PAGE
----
“Wired throughout the body, trapped in a dancing mind.” That’s the description of this stunning new experimental film, as·phyx·i·a, created by Maria Takeuchi and Frederico Phillips. The presentation, which was made with the motion capture technology in Microsoft’s Kinect sensor, features a digital representation of professional dancer, Shiho Tanaka, moving through space, accompanied by an ambient soundtrack.
“The project is an effort to explore new ways to use and/or combine technologies and different fields in an experiment without many of the common commercial limitations. The performance is centered in an eloquent choreography that stresses the desire to be expressive without bounds,” says the description on the film’s website.
To create the dramatic visuals and maintain the artistry of the performance, the Kinect sensor was used to record movement. “Motion data was captured using inexpensive sensors and that data paved the way through an extensive number of steps. Once all the scanned point cloud data was combined, that was then used as the base for the creative development on the piece. A series of iterative studies on styles followed and several techniques and dynamic simulations were then applied using a number 3D tools for various results.”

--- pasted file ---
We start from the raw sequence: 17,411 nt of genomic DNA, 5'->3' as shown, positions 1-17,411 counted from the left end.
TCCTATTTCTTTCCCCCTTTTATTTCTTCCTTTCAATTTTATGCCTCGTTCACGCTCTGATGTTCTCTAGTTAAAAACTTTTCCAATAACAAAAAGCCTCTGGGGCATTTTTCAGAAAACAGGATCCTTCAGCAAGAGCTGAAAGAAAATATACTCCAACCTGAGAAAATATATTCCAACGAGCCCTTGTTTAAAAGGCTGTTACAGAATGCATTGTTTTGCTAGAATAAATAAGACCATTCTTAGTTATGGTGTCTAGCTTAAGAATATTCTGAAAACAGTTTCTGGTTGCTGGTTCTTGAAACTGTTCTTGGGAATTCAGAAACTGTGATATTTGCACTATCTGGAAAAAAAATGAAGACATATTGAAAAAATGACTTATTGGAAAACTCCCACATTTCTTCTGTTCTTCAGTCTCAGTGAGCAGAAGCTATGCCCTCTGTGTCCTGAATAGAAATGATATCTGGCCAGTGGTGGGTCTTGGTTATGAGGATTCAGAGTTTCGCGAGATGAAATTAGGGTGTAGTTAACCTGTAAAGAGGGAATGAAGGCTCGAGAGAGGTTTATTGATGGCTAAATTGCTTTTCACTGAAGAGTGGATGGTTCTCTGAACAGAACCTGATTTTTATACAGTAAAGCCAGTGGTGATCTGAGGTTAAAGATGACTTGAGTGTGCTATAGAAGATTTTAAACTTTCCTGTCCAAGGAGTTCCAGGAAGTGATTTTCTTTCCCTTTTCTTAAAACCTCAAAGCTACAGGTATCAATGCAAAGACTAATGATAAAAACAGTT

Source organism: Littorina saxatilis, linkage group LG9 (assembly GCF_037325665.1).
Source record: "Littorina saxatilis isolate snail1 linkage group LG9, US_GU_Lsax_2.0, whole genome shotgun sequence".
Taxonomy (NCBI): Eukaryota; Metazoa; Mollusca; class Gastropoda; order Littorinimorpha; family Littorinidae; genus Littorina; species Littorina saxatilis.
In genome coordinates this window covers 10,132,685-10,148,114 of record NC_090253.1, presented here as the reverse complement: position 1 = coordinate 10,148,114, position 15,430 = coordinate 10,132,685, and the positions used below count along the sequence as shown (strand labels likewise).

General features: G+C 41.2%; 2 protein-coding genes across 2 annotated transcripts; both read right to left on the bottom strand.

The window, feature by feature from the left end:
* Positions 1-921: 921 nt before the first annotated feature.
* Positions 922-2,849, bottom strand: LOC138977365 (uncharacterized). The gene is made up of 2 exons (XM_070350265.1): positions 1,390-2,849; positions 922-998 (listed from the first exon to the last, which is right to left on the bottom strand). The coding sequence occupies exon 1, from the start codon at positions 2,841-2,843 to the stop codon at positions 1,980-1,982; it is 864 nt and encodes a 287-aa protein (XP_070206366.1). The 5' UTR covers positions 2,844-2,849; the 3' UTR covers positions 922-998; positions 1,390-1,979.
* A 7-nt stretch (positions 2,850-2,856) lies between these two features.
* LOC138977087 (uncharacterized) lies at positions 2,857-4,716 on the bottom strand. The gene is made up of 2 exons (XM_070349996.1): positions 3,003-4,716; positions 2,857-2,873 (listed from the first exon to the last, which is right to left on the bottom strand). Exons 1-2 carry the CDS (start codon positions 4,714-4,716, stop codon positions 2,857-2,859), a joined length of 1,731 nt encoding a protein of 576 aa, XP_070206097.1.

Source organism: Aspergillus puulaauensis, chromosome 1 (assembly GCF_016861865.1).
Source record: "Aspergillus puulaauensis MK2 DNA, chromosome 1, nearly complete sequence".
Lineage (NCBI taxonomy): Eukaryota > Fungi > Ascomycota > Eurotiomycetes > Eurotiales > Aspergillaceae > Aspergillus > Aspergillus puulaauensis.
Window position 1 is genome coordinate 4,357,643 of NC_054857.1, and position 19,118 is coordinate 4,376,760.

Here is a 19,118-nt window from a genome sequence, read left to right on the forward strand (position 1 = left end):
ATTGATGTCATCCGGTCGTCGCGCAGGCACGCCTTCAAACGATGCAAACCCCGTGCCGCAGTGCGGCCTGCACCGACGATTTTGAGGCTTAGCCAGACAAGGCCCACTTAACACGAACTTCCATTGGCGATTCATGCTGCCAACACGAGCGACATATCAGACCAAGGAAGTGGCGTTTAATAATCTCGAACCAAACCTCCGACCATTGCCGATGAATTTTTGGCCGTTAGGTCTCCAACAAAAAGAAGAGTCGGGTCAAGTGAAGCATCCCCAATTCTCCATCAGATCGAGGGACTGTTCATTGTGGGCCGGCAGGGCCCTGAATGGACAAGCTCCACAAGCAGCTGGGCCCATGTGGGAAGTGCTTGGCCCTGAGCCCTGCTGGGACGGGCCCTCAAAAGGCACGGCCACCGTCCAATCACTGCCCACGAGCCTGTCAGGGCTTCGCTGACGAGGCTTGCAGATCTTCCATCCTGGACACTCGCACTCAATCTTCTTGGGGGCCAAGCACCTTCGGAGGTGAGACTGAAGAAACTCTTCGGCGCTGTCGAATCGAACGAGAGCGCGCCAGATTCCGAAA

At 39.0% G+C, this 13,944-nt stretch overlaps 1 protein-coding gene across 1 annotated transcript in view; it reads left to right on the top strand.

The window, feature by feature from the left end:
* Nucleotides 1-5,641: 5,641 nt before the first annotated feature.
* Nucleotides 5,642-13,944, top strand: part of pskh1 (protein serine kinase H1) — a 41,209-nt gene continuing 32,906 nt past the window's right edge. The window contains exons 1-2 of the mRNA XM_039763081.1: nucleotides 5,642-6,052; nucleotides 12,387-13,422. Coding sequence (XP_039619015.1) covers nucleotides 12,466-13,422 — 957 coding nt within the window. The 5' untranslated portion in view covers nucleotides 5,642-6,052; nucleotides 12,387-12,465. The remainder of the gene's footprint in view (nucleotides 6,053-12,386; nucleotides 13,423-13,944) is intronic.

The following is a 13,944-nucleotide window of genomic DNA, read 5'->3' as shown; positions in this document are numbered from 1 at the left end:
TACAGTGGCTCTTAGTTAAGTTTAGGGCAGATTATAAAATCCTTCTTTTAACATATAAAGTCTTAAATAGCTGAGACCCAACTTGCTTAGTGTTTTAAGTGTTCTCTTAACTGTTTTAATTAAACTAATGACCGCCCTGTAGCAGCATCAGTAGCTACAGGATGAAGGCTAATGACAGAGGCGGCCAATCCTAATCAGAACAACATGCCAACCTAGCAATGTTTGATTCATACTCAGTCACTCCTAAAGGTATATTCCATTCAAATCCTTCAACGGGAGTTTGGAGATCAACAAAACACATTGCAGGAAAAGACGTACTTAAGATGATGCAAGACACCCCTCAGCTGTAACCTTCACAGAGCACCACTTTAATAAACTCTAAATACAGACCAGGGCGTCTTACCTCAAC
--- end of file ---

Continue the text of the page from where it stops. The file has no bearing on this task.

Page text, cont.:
The Kinect is mostly known for being the camera on the Xbox One used to play games such as Dance Central Spotlight and Xbox Fitness but it has also been used in a range of scientific and art projects over the years.
Microsoft initially sold a Kinect for Windows model designed for usage with a PC but eventually discontinued it and instead released an adapter which allowed for developers to connect the Xbox One Kinect to their computers. Ironically, the latest version of the Xbox One console, the Xbox One S, no longer supports the console Kinect’s port and console owners are required to use a new USB adapter to use it.
Have you seen any cool uses of the Kinect? Share your finds in the comments below.Further reading: Kinect, Microsoft, Xbox One